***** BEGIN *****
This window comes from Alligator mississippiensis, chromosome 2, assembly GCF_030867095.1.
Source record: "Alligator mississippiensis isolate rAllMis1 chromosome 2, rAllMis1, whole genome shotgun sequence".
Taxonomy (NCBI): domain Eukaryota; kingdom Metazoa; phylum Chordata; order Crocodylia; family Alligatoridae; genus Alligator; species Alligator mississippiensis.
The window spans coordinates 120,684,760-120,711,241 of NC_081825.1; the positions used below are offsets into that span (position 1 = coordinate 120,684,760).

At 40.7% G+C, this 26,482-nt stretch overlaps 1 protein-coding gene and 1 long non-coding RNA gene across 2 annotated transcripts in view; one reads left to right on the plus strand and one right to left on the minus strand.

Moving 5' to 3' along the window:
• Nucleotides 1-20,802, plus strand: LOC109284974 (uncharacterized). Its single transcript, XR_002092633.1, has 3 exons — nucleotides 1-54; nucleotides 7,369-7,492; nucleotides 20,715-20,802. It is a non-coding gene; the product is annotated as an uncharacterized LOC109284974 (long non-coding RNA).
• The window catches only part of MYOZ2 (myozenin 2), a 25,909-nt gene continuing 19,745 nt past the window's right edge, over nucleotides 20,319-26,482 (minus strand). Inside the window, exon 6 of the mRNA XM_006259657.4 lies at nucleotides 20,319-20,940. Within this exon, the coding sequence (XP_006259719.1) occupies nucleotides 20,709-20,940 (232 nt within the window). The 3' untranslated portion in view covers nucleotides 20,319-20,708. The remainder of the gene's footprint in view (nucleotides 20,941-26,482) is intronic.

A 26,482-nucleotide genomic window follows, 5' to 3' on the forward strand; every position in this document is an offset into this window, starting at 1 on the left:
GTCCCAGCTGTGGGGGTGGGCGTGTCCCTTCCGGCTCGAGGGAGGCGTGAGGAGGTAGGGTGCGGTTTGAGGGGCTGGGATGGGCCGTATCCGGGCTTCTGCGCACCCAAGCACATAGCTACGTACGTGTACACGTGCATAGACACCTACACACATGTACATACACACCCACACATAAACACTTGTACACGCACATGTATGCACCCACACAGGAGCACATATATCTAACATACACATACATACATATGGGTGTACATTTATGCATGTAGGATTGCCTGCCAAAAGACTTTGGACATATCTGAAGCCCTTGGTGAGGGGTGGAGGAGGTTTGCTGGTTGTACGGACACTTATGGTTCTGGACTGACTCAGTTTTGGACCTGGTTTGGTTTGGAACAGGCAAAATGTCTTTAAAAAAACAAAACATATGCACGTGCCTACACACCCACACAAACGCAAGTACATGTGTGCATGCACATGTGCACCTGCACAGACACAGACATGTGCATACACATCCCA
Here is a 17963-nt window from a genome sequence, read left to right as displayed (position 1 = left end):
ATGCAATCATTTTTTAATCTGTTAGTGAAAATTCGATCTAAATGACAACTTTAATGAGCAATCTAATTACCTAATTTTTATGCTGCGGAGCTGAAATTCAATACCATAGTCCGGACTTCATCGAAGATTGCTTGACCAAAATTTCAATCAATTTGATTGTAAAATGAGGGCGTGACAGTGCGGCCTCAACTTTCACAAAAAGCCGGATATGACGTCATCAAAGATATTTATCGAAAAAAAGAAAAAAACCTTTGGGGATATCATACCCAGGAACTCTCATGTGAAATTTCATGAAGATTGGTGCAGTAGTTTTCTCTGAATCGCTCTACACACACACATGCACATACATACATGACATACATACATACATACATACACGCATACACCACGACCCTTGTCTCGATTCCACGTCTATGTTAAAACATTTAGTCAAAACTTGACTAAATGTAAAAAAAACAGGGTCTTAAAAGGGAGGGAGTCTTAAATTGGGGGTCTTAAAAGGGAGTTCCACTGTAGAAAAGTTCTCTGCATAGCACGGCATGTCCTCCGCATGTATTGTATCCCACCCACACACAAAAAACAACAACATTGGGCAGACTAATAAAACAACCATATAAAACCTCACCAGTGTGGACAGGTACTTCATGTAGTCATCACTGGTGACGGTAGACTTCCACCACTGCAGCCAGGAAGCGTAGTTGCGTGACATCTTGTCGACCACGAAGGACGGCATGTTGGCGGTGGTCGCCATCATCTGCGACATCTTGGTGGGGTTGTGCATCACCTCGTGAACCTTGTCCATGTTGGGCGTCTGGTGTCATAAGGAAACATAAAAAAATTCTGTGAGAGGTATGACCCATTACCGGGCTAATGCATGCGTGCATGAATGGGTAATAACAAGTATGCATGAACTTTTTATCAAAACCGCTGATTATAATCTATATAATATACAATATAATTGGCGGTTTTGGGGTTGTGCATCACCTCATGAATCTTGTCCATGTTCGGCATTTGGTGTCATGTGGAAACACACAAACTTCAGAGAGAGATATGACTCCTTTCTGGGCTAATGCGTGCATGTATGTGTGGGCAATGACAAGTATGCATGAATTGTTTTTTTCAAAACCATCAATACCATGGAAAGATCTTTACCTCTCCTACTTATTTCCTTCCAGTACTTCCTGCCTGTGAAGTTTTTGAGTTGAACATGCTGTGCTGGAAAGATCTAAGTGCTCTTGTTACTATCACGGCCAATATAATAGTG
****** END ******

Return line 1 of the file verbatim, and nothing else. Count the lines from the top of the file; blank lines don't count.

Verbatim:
This window comes from Alligator mississippiensis, chromosome 2, assembly GCF_030867095.1.